Vermiculite And Asbestos: Is My Insulation Dangerous?

Your home is supposed to be a safe place – so the idea that you could be surrounded by danger while sitting in your living room is a particularly unpleasant one. But if your home has vermiculite insulation, you might have a dangerous, cancer-causing substance all around you: asbestos.


How do you know whether your home has vermiculite insulation? Vermiculite is a loose mineral insulation that, when heated, swells up. That means that the insulation will have the loose look of gravel or stone but a soft texture with some give when squeezed.

It was particularly popular as an attic insulation, but it may also be found within walls or under floors. Since disturbing vermiculite insulation can release asbestos fibers into the air, if you are unsure what type of insulation you have, you should have a professional inspect it.

The Dangers in Vermiculite

It's also important to note that not all vermiculite has asbestos; the problem is that most of the vermiculite used in Canada until 1990 came from a particular mine in Montana. At least some of the vermiculite from this mine was contaminated with asbestos. While not all of it was necessarily contaminated, the fact that asbestos tests are not 100% reliable leads Health Canada to suggest that everyone treat older vermiculite insulation as though it contains asbestos. So, if you're unsure, the safest answer is "yes."

Asbestos can cause serious diseases, such as lung cancer, mesothelioma, and a chronic irritation and scarring of the lungs called asbestosis. Fortunately, asbestos is dangerous only when it is breathed in, so if you haven't been disturbing your insulation, you may not have been exposed to it at all.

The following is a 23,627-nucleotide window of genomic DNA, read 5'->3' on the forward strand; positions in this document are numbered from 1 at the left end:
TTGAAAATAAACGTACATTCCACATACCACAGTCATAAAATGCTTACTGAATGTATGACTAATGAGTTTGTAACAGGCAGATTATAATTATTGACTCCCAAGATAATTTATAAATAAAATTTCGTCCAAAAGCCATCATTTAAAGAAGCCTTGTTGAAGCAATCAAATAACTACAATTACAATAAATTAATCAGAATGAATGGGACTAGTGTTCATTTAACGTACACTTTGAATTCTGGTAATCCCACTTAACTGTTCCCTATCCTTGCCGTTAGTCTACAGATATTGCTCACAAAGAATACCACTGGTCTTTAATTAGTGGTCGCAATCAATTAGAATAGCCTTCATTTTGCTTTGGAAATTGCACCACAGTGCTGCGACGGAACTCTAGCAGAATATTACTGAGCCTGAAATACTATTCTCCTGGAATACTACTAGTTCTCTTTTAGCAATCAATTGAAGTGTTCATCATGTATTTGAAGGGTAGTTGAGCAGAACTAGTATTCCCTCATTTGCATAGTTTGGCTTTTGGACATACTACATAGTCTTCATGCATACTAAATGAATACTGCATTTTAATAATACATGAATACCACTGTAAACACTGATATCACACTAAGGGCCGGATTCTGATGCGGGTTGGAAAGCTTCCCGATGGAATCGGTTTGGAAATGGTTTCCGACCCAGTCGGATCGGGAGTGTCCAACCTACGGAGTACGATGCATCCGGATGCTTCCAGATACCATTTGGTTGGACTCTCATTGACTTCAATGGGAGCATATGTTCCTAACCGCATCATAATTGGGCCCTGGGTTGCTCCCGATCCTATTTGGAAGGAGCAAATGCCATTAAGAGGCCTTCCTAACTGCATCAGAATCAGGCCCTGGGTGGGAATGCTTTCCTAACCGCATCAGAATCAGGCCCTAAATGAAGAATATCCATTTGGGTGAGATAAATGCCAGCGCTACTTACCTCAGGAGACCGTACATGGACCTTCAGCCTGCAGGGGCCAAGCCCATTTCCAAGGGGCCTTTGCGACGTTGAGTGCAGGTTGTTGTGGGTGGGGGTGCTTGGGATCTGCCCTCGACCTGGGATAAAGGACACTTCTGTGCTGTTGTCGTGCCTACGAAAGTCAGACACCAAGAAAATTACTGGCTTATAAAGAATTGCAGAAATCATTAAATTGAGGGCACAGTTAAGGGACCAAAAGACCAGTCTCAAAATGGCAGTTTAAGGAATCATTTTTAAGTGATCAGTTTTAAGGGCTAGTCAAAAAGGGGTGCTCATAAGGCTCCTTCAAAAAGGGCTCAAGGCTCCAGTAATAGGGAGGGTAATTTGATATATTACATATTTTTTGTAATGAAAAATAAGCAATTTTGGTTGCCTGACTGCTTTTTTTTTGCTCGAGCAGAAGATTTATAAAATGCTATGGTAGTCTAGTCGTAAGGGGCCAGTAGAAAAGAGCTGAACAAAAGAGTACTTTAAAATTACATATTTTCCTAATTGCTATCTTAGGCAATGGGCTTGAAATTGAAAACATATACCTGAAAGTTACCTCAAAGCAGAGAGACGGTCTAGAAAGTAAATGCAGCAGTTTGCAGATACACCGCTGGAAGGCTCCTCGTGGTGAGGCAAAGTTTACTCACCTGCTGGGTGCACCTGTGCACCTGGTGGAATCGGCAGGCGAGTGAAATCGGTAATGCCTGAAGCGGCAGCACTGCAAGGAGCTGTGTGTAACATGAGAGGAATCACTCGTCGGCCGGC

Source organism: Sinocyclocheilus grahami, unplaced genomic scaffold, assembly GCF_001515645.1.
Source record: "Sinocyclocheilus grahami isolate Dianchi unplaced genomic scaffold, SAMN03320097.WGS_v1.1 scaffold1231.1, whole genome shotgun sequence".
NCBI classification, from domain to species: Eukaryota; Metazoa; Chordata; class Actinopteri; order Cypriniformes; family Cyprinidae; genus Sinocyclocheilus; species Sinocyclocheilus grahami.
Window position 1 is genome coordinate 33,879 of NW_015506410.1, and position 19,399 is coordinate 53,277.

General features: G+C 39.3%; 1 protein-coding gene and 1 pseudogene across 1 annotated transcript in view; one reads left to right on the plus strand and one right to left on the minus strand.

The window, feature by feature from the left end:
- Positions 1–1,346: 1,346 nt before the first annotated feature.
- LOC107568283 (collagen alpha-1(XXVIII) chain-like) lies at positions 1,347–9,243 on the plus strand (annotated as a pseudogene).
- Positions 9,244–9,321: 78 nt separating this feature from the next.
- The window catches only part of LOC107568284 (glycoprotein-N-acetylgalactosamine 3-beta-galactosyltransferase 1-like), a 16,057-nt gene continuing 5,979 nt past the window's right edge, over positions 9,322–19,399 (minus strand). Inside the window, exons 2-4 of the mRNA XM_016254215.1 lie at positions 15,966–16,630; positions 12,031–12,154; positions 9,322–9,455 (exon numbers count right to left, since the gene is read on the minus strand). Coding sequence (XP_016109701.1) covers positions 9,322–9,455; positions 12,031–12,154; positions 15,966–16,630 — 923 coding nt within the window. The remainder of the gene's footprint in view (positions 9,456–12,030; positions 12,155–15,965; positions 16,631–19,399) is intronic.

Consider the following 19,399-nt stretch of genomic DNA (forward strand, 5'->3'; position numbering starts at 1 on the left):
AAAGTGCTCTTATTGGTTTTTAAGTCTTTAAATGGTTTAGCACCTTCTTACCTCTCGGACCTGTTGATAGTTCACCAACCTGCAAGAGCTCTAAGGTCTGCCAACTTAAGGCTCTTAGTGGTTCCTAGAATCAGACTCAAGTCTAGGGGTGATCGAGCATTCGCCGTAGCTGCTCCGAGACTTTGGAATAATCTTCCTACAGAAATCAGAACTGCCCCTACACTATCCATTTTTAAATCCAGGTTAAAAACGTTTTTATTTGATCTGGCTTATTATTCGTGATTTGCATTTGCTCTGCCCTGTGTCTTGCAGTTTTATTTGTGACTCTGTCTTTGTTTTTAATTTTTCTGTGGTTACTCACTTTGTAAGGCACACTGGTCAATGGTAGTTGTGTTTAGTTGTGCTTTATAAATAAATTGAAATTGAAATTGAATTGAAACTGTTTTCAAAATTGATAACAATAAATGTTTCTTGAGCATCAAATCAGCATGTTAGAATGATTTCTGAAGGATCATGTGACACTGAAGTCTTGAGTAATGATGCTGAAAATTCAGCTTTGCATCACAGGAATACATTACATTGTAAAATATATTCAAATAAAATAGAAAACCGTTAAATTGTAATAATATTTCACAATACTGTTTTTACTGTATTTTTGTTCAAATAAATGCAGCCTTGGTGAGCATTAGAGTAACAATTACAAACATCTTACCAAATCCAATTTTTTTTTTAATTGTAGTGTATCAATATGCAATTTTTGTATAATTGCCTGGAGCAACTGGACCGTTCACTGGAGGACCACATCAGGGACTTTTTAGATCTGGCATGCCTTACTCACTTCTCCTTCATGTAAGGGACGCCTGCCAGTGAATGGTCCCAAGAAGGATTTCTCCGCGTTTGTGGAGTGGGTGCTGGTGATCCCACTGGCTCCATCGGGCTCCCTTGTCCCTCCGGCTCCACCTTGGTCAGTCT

Unfortunately, this means that you have to either remove your insulation or completely avoid disturbing it. While removal may require expensive work, leaving the insulation in place can be very restrictive, meaning not doing any remodeling that could stir it up, including anything that would open up the wall, floor or ceiling that it is behind.


Insulation can also filter into your rooms through the openings for light fixtures, fans, and other wall- or ceiling-installed features, so these must be completely caulked and not disturbed. Attics with contaminated insulation might need to be completely and professionally sealed off from the rest of the house.

Whether you are sealing off your insulation or removing it completely, it's crucial to have this done by a professional. Attempting to work on your home or vacuum out your insulation yourself will disturb any asbestos particles present, and a dust mask will not protect you from breathing them in.

Asbestos removal companies have the training and protective gear to avoid asbestos exposure as well as the equipment to keep your house from becoming contaminated during their work. To learn more, contact a company like Vancouver Hazmat Solution with any questions you have.